The University of Minnesota created a special exhibit honoring America's first gay marriage, and now the exhibit is being loaned out for display in other states. The University of Minnesota Library's GLBT studies program was responsible for the exhibit, which is part of its Tretter Collection.
The exhibit honors the same-sex union of Jack Baker and Michael McConnell, who traded vows back in the 1970s in Minnesota. The same-sex love union is seen as the first legally recognized gay marriage in the United States. The display, which is now on loan at the Rochester Public Library in New York, includes photographs and other documents from the marriage of the two men, dating back to their marriage on Sept. 3, 1971.
The two Minnesotans, Baker and McConnell, are also making appearances to talk about their book, entitled, "The Wedding Heard 'Round the World." The book chronicles the journey of the two spouses, which eventually ended at the church alter, when they said: "I do." The talks and exhibit are intended to inspire conversations in communities and families about issues of equality and gay marriage. The talks are open to all and attendance is free of charge.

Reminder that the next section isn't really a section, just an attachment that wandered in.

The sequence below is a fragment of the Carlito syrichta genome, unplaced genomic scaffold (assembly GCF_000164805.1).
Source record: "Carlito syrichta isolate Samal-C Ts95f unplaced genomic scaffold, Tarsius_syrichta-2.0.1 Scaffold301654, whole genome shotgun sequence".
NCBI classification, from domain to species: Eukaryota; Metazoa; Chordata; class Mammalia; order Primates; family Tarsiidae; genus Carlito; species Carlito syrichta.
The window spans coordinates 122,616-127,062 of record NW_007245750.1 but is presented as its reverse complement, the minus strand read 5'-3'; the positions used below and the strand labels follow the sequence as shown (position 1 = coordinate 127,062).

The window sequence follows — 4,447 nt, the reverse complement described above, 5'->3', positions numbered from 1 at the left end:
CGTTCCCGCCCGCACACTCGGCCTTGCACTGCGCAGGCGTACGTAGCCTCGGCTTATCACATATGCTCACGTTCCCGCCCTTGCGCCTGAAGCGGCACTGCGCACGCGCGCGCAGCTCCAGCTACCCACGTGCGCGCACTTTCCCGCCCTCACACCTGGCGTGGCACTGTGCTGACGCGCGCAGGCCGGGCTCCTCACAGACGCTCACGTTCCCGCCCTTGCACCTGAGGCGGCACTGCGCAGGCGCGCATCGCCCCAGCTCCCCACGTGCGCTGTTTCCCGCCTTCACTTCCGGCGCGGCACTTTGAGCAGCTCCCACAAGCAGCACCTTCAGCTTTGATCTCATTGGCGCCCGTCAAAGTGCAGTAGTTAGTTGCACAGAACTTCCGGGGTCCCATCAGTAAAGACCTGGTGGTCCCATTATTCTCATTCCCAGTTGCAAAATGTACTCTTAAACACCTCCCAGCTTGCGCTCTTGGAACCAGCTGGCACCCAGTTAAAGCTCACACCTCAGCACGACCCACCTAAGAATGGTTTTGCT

Although same-sex marriage is now legal in all states, according to a Supreme Court ruling last year, gay couples may still face unique legal issues pertaining to their marriages -- legal issues that would not apply to different-sex couples. For example, issues and disagreements could potentially arise concerning child custody disagreements between a biological parent and a non-biological parent. Minnesota same-sex couples may, therefore, wish to speak with a family law lawyer to talk in detail about their legal rights and limitations as married gay spouses.
Source: postbulletin.com, "'America's First Gay Marriage' exhibit on display at library," accessed Nov. 10, 2016